WILSON GREETS
1,103 CALLERS
IN42MINUTES
President Holds Levee in the
White House and Shakes
Hands with Hundreds.
STANDS STRAIN WELL
Gorernors, Indians, PohticiaBS, Wom
en, and Chudrer in the
Delegations.
President Wilson jesterdav afternoon
devoted forty-two minutes to the general
public By appointment, delegations from
all quarters of the United States, Includ
ing a score or more of real Indians In
the aboriginal compromise between "cits"
and war regalia, called. Just 1.103 men.
women, and children. Including Gov
ernor of States, politicians, military
men, and Just plain folks shook the Ex
ecutive by the hand This was at the
rate of 2&M13 citizens a minute that
grasped the long, slender hand of Wood
row Wilson The President's hands stood
the strain well, and it was some strain.
for included in the digits extended him
were many which from outward Indica
tion had not known soap and water since
election day.
The President showed great interest In
his Indian visitors, who were led by Big
Chief Hollow Horn Bear. Hollow Horn
Hear presented the new President with a
calumet pipe, more than a yard long. Its
straight stem wrapped with bead work
ard yarns of brilliant hue. while Just be
low the mouthpiece was attached a
liouquet of bright green and scarlet
feathers. Another Indian farther down
the line gave the President a fine pair
of buckskin moccasin", elaborately em
broidered with turquole and white glass
beads.
Chicago -Ofm." CnlL
Represcntatlie Gallagher of Illinois In
troduced a delegation from the Cook
County Marching Clab of Chicago. Th
Cook Count) Marching Club out-Tam-man)
s Tammanv In its Hibernian
Ism Maj Rhoads. who performed th
ir.troduct'ons. rattled off the names. "Mr.
JIcAleer, Mr McAuliffe. Mr. McCabe.
Mr. MeCaffcrty. Mr. McCaPa. Mr. Mc
Cann. Mr. McCarth). Mr. McCauley Mr
McCIoske), Mr. JlcConnell. Mr. McCor
mlck. Mr. McDevick Mr. McDutTv Mr
McGill. Mr. McGrann. Mr MeGrath. Mr
Melntlre. Mr. McMahon. Mr McNamara.
Mr. McNeal. Mr McNolte. Mr. McQuade.
Mr. McWilhams. and. finall). Mr. Mc
Bergcrsteln as a huge German brewer
lumbered up He was the only ' for
eigner" In the Cook Count.- delegation,
but the "Mc ' was disp'aced
Gov. Miller of Delaware, wltn his staff.
was Introduced to the President, and
was the statT of the Governor of Massa
chusetts, although Gov. Foss did not cail
with them
Nearly five hundred New Jerse) people
were In line, including the bo)s of tie
Newark Citv Pla) grounds Fife. Drum,
and Bugle Corps, headed by a druni-
major less than a )ard high, who lugged
liver-headed baton longer than him-
I self, and In ord
to shake hands
horn the President had to bend well
forward
Among the Jersevmen was a rotund
Italian from Paterson
"Here we are. Guv ner." the Italian an
nounced, while his black ees snapped
up Into the face of the President.
"You rcmembe- while I told ou down
in the baik room of that little place In
Passaic Street. I told you we'd git ?er
here, and we've done It."
Then the rosv -faced Italian slapped the
President aflVctlonatel) on the arm
"These are the bovs that 'done it,' he
said, as he pacd out of the East Room,
still smiling and waving his hands.
Gov. Snlxer Calls.
Once or twice the hand-shaking w at
Interrupted bv the President's assistant
secretary. Rudolph Forster. and it was
nearl) half-past three- Iefore tho hand
shaking had ended Then, Just as the
President was about to leave the Eat
Room, the door leading into the green
parlor was open and the majestic form
of William Sulzer. Governor of New
York, strode In Major Rhoads stepped
to the President, who was looking the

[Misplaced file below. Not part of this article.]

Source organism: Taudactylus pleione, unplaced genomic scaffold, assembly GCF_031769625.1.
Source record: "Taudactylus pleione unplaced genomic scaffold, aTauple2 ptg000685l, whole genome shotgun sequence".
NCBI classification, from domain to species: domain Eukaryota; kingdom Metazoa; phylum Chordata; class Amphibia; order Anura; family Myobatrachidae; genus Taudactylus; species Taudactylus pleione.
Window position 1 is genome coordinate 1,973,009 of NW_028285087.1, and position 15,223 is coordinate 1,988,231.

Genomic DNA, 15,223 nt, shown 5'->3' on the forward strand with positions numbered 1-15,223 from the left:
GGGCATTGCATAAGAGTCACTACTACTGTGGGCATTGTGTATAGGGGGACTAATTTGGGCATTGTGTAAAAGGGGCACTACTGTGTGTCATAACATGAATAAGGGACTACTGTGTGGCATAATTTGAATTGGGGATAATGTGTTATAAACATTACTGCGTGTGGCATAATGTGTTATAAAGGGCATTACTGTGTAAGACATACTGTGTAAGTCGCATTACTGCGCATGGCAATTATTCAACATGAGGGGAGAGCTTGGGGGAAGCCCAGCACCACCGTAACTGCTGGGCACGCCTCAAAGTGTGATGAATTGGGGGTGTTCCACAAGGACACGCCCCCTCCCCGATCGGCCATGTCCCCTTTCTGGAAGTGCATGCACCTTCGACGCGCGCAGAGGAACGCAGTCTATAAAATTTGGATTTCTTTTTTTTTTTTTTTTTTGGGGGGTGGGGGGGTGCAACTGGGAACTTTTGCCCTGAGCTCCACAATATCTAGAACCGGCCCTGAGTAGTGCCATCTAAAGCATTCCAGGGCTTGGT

other way. bowing some friends Into
the corridor, and said. "Sir. President,
the Governor of New York "
The President did not seem to under
stand him at first, and whirled about.
Then he saw the Governor, and started
toward him
"Mr. President." began Governor Sul
zer. "Ah. Senator. I mean Governor! How
arc )OU'" said the President, not yt
ued to these present day changes in
titles, and apparently not quite certain
as to the New Yorkers new dignltv.
Then he ushered Gov. Sulzer Into the
Green Parlor, where the two were clos
eted for more than twenty minutes.
Upon emerging from the White House.
Gov. Sulzer was mt by newspaper men.
but would not state the nature of his
visit.
President Wilson began the first work
el iv of his administration with a wallop
His first official act was to issue a state
ment announcing that he would not be
accessible to office-seekers of any de
scription, except those whom he asked
to come to see him
Tills ultimatum, he dircct-d at "appli
cants for office" as a class, and It wss
taken as applying to candidates for as
sistant secretaries of departments would
be diplomats, as well as persons desiring
less Important positions
Crane- Is First Caller.
The President's first caller was Mr.
Charles R. Crane, of Chicago Ills time
with Mr. Crane was short, as the Cabi
net was about to assemble for Its first
meeting This meeting lasted nearly an
hour. It was stated at Its conclu
sion that It was nothing more than a
(get-together party. Mr. Wilson discussed
oniy general policies, and these only In
a general wa). The President and the
ten men freely sjient an hour together
pleasantly.
When the Cabinet adjdurned. callers
began to arrive bv- scores. Inaugural
visitors who had heard of the "open
houre" that Mr. Wilson had announced
be wnnlil keen, came down to the WOefe
j House thinking It would be an easv
matter to secure an opportunity to shake
hands with the President. About a thou
sand of them who called while Mr. Wil
son was In the executive offices discover
ed that the "open" door could be found
onlv with the aid of a eontructlv Im
agination. V White House policeman,
who was rtatloned at the door entraneo
tee the offices, turned them away.
There were scores who did get In. how
ever, to greet Secretary Tumulty. Mr.
Tumulty held a levee, which lasts Ska
larger part of Um dar '